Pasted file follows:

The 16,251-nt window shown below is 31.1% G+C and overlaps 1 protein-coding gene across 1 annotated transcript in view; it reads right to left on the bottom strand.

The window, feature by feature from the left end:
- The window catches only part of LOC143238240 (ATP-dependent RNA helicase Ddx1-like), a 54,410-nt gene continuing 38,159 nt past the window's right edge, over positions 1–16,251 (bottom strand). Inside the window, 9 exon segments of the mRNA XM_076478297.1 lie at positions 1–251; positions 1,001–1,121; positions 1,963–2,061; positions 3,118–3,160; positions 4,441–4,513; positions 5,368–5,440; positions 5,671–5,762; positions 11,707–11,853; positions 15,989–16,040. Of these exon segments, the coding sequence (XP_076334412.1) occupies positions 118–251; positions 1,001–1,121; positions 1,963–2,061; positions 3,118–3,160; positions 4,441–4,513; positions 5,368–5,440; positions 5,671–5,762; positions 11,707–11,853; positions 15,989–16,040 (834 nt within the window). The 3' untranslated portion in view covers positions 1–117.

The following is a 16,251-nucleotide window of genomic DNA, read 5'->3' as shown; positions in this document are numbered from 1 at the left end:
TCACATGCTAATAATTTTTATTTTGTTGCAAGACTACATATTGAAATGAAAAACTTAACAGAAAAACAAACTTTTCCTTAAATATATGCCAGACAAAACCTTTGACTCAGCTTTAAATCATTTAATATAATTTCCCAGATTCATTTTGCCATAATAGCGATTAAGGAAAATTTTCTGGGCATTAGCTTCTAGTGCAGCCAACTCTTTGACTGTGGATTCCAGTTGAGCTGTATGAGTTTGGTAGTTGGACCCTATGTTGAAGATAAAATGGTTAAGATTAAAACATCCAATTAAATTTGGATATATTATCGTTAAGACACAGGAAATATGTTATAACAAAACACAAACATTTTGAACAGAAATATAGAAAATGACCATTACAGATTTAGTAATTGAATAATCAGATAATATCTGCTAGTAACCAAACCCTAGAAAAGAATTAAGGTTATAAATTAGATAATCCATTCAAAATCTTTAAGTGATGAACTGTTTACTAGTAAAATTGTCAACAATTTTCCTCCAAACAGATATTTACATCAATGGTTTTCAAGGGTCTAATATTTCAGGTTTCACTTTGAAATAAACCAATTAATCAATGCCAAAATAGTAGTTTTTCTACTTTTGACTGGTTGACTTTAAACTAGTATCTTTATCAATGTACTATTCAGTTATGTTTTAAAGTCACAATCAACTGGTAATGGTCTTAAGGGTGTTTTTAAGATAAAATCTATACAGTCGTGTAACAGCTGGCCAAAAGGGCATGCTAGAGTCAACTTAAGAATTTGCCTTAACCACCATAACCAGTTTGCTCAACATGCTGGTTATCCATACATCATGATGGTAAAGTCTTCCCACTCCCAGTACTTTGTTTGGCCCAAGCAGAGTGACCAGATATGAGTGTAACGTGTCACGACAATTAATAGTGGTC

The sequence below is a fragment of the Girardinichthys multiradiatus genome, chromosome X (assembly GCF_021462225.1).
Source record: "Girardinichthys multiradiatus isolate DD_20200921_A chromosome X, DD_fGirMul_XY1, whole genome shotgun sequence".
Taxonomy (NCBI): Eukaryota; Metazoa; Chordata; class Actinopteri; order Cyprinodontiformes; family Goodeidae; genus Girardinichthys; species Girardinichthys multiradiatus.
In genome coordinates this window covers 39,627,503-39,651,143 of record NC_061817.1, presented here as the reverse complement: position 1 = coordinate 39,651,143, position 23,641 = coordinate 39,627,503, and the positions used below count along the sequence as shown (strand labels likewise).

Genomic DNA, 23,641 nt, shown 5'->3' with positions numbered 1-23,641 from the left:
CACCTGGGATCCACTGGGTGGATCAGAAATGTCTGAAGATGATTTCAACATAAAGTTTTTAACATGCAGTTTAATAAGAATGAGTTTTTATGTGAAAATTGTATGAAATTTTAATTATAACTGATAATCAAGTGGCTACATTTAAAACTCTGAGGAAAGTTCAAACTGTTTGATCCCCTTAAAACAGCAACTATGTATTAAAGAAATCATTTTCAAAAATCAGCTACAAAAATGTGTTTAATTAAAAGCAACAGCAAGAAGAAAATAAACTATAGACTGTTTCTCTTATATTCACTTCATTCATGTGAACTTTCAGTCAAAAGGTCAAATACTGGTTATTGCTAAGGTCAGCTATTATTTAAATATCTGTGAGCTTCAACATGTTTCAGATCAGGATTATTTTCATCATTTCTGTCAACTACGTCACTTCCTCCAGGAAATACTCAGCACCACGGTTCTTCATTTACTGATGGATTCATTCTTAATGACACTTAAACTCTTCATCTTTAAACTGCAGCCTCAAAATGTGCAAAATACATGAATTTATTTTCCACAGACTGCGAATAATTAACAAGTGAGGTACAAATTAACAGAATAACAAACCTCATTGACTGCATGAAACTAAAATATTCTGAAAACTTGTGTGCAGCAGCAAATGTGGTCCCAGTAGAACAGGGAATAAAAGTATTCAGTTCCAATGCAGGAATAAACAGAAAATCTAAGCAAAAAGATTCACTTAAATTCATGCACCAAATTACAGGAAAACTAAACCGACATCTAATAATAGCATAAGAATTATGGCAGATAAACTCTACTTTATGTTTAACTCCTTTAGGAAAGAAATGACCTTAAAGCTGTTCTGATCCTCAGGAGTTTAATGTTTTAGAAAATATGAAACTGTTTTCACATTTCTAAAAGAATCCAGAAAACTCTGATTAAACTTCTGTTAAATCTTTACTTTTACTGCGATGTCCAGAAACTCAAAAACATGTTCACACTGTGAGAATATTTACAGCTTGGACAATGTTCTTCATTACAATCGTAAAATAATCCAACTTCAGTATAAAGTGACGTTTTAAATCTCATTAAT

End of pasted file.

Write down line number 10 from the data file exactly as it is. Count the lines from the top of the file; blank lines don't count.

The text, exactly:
Genomic DNA, 23,641 nt, shown 5'->3' with positions numbered 1-23,641 from the left: